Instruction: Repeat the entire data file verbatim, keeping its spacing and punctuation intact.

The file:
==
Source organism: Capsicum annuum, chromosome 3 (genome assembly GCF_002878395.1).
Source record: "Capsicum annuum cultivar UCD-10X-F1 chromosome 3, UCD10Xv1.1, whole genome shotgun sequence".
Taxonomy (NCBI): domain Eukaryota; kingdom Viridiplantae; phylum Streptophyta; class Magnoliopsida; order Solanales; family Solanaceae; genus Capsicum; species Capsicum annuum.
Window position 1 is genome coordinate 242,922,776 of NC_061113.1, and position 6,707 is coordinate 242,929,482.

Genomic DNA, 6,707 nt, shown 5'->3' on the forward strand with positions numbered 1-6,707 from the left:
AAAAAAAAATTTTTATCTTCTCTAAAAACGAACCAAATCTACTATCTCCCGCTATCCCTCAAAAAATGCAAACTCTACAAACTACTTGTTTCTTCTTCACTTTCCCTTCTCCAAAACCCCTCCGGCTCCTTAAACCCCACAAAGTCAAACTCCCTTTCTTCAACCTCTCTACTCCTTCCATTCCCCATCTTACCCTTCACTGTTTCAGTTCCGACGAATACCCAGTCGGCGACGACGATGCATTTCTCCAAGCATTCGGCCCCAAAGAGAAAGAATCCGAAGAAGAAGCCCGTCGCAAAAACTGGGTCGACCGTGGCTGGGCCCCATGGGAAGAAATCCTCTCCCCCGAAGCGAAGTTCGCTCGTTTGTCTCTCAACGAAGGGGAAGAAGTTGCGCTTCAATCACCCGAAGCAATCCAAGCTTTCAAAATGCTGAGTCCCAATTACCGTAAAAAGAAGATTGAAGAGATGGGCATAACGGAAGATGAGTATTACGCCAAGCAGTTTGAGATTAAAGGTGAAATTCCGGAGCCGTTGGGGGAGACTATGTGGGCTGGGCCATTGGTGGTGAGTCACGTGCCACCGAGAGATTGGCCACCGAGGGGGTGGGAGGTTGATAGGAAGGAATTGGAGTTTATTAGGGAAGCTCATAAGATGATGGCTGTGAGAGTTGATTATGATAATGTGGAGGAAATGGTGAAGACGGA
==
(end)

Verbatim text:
Source organism: Capsicum annuum, chromosome 3 (genome assembly GCF_002878395.1).
Source record: "Capsicum annuum cultivar UCD-10X-F1 chromosome 3, UCD10Xv1.1, whole genome shotgun sequence".
Taxonomy (NCBI): domain Eukaryota; kingdom Viridiplantae; phylum Streptophyta; class Magnoliopsida; order Solanales; family Solanaceae; genus Capsicum; species Capsicum annuum.
Window position 1 is genome coordinate 242,922,776 of NC_061113.1, and position 6,707 is coordinate 242,929,482.

Genomic DNA, 6,707 nt, shown 5'->3' on the forward strand with positions numbered 1-6,707 from the left:
AAAAAAAAATTTTTATCTTCTCTAAAAACGAACCAAATCTACTATCTCCCGCTATCCCTCAAAAAATGCAAACTCTACAAACTACTTGTTTCTTCTTCACTTTCCCTTCTCCAAAACCCCTCCGGCTCCTTAAACCCCACAAAGTCAAACTCCCTTTCTTCAACCTCTCTACTCCTTCCATTCCCCATCTTACCCTTCACTGTTTCAGTTCCGACGAATACCCAGTCGGCGACGACGATGCATTTCTCCAAGCATTCGGCCCCAAAGAGAAAGAATCCGAAGAAGAAGCCCGTCGCAAAAACTGGGTCGACCGTGGCTGGGCCCCATGGGAAGAAATCCTCTCCCCCGAAGCGAAGTTCGCTCGTTTGTCTCTCAACGAAGGGGAAGAAGTTGCGCTTCAATCACCCGAAGCAATCCAAGCTTTCAAAATGCTGAGTCCCAATTACCGTAAAAAGAAGATTGAAGAGATGGGCATAACGGAAGATGAGTATTACGCCAAGCAGTTTGAGATTAAAGGTGAAATTCCGGAGCCGTTGGGGGAGACTATGTGGGCTGGGCCATTGGTGGTGAGTCACGTGCCACCGAGAGATTGGCCACCGAGGGGGTGGGAGGTTGATAGGAAGGAATTGGAGTTTATTAGGGAAGCTCATAAGATGATGGCTGTGAGAGTTGATTATGATAATGTGGAGGAAATGGTGAAGACGGA